• If the user’s deposit was not included in a deposit block after some delay T a revocation procedure is allowed
  • Total number of pending exits should NOT be limited
  • Same way an operator MUST either produce an exit block once every X hours, or if exits limit is above M items, or the block submission is stopped. In case of more than M items in the queue an operator must produce the number of exit blocks to pop those M items from the queue
  • Any kind block should be published at least once every X hours and in case of the huge pending exits queue the queue above has to be popped over the perios of Y hours, otherwise a block submission is prohibited
  • Any violations (enforced stops, effectively) are punishable by operator’s deposit slashing in half

A stopped block submission is equal to either an operator going offline or a block withholding attack where the smart-contract tries to protect user rights limiting the operator in what kind of blocks he can send, and an operator failing to do so.

Actions in case of block withholding

If user sees a block data being unavailable he submits a request for an exit. At some point the block submission will be prohibited and it implies, that the first (unchallenged) item in the exit queue has the last sent at height that corresponds to roughly - 4 days from now. Such height is the deemed the latest available.

Prohibited block submission

There should exit a mechanism to still allow users to exit block submission is stopped by the smart-contract’s rules. As described above one can determine the last fully available block by inspecting the exit queue. In case of the stopped submission (may be after some extra time delay) the following procedure starts:

  • Any party can send a proof for a new exit blocks that start to pop requests from the exit queue over some time slot of 1 hour
  • Those items are ranked by size - on the setup phase an operator MUST make zkSNARKs for exit blocks of various sizes
  • At the end of the time slot of if the exit block of the largest size is published - such block is accepted and becomes a new tip
  • The party who’s proof is used to update the chain tip does NOT need to publish any extra data - everything important is already in the public inputs of the proof and other participats can update their state accordingly and continue in the next round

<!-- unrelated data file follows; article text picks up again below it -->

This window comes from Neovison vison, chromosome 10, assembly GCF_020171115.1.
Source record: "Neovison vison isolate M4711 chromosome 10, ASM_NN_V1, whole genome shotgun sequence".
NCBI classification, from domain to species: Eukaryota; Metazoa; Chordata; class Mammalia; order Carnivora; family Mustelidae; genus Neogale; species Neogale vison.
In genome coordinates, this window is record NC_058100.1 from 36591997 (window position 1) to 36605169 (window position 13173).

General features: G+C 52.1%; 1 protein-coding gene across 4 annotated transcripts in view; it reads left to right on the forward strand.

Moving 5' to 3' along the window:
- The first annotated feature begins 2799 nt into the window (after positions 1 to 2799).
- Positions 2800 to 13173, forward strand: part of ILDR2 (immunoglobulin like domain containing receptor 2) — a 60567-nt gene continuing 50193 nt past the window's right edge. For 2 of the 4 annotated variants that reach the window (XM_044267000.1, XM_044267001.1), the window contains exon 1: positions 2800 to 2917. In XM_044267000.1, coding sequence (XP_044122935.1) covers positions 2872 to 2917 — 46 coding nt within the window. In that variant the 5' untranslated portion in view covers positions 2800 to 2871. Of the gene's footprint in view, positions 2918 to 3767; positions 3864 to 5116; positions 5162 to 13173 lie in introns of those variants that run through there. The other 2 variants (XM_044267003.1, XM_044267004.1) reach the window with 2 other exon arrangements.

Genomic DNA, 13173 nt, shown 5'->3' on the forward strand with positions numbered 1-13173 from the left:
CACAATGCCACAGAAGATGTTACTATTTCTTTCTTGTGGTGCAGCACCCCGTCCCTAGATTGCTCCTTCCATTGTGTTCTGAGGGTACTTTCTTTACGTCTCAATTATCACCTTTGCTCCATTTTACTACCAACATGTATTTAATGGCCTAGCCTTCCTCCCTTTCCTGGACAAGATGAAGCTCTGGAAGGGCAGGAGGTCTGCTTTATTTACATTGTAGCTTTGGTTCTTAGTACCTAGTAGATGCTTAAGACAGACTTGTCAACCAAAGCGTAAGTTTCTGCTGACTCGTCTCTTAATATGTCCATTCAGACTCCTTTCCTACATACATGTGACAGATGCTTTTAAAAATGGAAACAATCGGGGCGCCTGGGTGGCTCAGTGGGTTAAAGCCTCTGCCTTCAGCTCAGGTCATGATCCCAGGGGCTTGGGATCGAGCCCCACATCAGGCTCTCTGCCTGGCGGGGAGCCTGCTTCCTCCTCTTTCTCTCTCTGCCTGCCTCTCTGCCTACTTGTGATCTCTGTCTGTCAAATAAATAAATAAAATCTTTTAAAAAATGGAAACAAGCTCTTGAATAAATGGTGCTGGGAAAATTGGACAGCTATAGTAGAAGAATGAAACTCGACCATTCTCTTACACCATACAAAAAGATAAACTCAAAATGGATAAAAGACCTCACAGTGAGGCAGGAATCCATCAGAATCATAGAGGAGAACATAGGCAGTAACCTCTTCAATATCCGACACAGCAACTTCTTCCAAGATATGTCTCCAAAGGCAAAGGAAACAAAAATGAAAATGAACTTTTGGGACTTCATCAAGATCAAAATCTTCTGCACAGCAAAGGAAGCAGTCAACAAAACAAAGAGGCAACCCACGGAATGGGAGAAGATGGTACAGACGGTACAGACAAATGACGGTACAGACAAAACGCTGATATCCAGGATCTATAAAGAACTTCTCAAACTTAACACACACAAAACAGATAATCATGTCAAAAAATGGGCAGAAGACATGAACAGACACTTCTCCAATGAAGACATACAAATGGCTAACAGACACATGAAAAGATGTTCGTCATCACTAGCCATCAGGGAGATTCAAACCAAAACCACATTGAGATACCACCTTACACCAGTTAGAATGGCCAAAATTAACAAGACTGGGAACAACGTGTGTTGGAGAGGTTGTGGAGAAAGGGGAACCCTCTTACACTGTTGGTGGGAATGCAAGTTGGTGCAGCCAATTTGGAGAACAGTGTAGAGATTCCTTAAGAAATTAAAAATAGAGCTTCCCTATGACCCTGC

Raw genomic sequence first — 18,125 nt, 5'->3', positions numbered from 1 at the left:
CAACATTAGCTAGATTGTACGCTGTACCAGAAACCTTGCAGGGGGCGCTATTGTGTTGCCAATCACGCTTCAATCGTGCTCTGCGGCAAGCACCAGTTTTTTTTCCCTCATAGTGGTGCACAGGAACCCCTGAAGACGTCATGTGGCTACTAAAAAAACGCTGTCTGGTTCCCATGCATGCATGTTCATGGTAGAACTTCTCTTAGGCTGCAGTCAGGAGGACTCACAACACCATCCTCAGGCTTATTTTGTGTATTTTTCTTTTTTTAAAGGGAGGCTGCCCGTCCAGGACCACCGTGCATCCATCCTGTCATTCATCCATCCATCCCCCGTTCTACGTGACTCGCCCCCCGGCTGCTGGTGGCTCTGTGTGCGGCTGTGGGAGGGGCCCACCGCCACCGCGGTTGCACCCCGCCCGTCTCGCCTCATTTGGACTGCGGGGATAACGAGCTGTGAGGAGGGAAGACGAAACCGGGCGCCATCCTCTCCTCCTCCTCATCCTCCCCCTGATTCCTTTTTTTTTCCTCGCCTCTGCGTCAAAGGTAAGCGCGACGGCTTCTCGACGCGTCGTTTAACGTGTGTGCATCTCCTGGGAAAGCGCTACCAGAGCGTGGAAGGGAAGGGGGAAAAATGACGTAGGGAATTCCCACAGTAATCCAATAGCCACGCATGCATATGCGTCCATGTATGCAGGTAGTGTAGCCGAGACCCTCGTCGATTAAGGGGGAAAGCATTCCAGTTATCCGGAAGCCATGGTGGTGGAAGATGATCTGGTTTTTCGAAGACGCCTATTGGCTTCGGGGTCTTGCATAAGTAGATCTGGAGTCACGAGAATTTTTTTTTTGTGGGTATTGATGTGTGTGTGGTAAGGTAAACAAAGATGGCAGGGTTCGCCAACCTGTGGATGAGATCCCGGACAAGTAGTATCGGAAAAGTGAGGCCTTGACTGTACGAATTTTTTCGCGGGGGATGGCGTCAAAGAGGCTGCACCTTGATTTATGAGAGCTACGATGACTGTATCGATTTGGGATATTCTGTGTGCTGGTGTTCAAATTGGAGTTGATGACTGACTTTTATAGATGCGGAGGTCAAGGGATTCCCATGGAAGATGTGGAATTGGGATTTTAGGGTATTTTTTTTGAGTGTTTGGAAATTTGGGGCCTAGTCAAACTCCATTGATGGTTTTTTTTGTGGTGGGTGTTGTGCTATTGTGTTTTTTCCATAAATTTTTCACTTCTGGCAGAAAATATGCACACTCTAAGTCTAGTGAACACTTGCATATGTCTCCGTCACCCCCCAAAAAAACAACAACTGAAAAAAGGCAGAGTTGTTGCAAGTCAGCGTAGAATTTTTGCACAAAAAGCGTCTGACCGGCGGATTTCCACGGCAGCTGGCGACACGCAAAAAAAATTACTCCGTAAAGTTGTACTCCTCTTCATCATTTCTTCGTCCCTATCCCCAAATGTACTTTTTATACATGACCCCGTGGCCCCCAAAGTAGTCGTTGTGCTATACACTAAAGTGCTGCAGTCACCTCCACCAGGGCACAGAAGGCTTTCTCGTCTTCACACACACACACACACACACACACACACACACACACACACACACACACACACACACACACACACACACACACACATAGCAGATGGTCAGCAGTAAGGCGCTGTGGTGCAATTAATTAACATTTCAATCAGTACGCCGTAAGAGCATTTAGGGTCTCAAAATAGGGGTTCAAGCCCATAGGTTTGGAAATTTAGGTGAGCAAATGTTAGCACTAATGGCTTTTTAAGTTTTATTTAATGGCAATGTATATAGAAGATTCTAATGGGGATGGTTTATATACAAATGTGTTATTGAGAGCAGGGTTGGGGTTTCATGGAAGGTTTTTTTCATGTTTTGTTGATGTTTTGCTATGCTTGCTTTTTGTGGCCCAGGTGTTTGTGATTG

• Procedure repeats until the queue is empty
  • A block publisher gets some funds from the remaining operator’s security deposit
  • One can make a procedure more interactive with commit-reveal scheme to reduce number of proofs checked on-chain, but this will require a deposit from the party that commits to provide some proof for an exit block


  • What is the block is not available in full?
    • In this case no one can prove that some leaf in the SMT because the new state depends on the latest root hash of the SMT and can not be calculated without every transaction in block. The exception is if the block is padded by empty transactions, but it’s trivial.
  • Why last sent at height should match at the exit block?
    • Imaging the following if last sent at height is not checked:
      • User A has a state with last sent at height = N and sends a transaction A => B
      • This transaction is included in block N+1
      • User colludes with an operator
      • User publishes an exit request with the last sent at height = N
      • No one can challenge this request
      • An operator proceeds with an exit block AFTER block N+1 and this block is accepted as last sent at height = N+1 != N, but this field is not checked!
      • An operator publishes an exit from B
      • This is a double spend!
    • If last sent at height is checked an operator can not proceed with exit block for user A that has priority N and that will become the first in a queue even if an operator published all possible exit blocks, but still will not challenge an exit request with a newer state!. So, N becomes a last point of validity and data availability.
  • Are blocks published?